There are many cases available to illustrate issues of misconduct during discovery in civil cases - particularly during depositions. The New Jersey Appellate Court has just added a new one with a twist. In this particular case, the plaintiff in a wrongful death case filed a complaint against the attorney for the defendant to recover for damages allegedly caused by the attorney during the deposition of the plaintiff. The attorney taking the deposition represented a doctor whose conduct the plaintiff alleged resulted in the plaintiff's daughter's death. During the deposition, the father's lawyer objected to a certain line of questions by the doctor's lawyer and threatened to end the deposition. This type of threat, by the way, has been held to be misconduct by other courts but it was not questioned here. After that exchange the deposition continued without incident.
Typically, these types of cases involve the court evaluating the conduct of the lawyer in order to decide whether to impose sanctions. What is new about this issue here is that the plaintiff then turned around and sued the defendant's lawyer. The suit contended that the deposition conduct was "outrageous and inhumane" and was "so reprehensible, despicable, nasty, venomous, malevolent and horrid as to violate the most basic foundation of humanity and decency."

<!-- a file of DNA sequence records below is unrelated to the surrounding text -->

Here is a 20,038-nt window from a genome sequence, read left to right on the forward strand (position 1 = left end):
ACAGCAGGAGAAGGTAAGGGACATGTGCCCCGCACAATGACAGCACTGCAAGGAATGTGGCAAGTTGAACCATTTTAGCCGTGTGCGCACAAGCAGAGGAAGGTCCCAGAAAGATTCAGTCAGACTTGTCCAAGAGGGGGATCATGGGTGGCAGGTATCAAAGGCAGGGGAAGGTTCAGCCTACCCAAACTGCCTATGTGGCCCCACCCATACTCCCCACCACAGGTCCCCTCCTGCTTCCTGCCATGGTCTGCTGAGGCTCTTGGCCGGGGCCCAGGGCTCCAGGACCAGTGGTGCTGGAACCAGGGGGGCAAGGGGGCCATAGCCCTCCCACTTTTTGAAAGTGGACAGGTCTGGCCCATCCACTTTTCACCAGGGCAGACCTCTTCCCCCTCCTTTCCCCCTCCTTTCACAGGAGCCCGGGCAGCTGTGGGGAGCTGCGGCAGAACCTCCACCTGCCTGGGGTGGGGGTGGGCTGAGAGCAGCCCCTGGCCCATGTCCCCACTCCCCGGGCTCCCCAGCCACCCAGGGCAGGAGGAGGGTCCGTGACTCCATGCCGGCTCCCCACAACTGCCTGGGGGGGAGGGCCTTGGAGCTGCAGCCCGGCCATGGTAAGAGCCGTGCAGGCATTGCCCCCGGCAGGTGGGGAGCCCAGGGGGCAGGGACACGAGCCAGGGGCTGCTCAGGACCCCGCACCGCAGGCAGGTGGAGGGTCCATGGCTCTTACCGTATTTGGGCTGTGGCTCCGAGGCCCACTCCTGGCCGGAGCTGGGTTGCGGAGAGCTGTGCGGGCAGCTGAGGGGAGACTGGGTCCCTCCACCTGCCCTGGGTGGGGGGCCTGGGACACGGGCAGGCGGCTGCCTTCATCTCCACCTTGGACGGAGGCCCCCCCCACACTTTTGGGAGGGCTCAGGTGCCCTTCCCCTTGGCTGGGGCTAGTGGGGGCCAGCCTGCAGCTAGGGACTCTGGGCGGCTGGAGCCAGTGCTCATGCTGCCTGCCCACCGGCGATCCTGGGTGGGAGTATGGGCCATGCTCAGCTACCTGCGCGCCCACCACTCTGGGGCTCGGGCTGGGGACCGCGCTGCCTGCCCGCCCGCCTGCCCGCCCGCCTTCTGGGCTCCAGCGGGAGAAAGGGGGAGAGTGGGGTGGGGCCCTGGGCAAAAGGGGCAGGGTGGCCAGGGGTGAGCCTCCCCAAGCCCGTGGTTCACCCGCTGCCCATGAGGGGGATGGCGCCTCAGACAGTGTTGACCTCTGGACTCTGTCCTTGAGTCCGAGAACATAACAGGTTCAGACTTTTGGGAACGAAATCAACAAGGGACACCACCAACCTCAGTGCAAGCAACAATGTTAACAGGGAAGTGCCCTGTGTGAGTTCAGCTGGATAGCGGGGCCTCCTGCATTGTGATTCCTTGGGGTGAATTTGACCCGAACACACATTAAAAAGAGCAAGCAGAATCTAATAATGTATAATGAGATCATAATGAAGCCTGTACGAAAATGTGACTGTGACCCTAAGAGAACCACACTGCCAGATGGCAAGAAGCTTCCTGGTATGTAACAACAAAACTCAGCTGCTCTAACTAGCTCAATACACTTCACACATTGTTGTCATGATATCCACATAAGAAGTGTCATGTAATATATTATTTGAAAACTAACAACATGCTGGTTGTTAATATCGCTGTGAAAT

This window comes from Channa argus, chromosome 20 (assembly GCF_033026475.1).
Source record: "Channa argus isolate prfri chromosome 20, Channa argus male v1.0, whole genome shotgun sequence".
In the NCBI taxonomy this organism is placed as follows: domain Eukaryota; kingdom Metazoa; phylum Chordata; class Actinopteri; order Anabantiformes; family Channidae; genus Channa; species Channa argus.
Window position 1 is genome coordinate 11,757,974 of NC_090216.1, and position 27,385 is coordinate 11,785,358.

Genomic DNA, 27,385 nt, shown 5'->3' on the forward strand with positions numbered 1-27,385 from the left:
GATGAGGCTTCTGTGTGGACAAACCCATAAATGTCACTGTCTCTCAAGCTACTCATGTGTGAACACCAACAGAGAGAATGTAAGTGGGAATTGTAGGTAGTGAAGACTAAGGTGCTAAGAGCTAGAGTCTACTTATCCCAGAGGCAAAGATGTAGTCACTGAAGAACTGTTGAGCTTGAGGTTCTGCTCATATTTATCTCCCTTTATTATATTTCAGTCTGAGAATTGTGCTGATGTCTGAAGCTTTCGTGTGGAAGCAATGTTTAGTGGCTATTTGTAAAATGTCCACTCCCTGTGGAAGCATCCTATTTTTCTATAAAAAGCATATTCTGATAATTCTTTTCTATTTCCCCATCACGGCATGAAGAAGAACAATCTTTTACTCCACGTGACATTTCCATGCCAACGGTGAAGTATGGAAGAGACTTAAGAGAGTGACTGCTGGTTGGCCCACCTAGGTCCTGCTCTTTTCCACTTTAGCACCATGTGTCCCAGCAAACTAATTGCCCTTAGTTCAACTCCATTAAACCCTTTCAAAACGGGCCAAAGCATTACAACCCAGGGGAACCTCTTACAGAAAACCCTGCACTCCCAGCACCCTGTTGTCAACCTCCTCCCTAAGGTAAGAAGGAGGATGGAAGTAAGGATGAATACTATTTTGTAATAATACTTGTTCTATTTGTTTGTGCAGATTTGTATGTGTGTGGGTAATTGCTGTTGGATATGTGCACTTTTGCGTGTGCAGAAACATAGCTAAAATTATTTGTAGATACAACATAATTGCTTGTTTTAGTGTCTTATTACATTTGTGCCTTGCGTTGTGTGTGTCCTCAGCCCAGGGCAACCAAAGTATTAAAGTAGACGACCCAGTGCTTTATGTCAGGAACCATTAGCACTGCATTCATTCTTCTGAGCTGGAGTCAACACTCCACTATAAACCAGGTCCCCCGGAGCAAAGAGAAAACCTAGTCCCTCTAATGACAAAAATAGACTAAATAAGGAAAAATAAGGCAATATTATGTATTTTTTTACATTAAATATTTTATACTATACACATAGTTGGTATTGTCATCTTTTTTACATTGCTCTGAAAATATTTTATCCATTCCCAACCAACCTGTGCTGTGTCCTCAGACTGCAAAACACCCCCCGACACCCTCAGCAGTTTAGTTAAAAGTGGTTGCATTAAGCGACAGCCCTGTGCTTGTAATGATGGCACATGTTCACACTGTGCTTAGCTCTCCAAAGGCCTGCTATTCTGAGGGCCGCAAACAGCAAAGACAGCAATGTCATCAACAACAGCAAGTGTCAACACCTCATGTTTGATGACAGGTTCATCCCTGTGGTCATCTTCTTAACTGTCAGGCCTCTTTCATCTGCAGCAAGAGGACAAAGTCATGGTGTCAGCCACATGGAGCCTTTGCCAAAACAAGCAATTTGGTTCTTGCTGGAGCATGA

The court, however, held there was no basis for the claim. The lawyer had the right to, in fact had a duty to, closely question and challenge the witness. The opinion is available here.
I agree with the decision of the court. As unpleasant as it can be, witnesses have to understand that lawyers have a good deal of leeway while conducting a deposition and it is the witness' lawyers duty to prepare him or her for it. If anything, I think the conduct of the lawyer for the witness in this case was more questionable. He had no right to threaten to end the deposition the way he did and if he had ended it, the defendant's lawyer would have been able to support a claim for sanctions and costs.
Unfortunately, many depositions have become shows for lawyers to do a lot of grandstanding and yelling and courts are inconsistent in the way they try to regulate them. Here is an example that has been floating over the internet for years: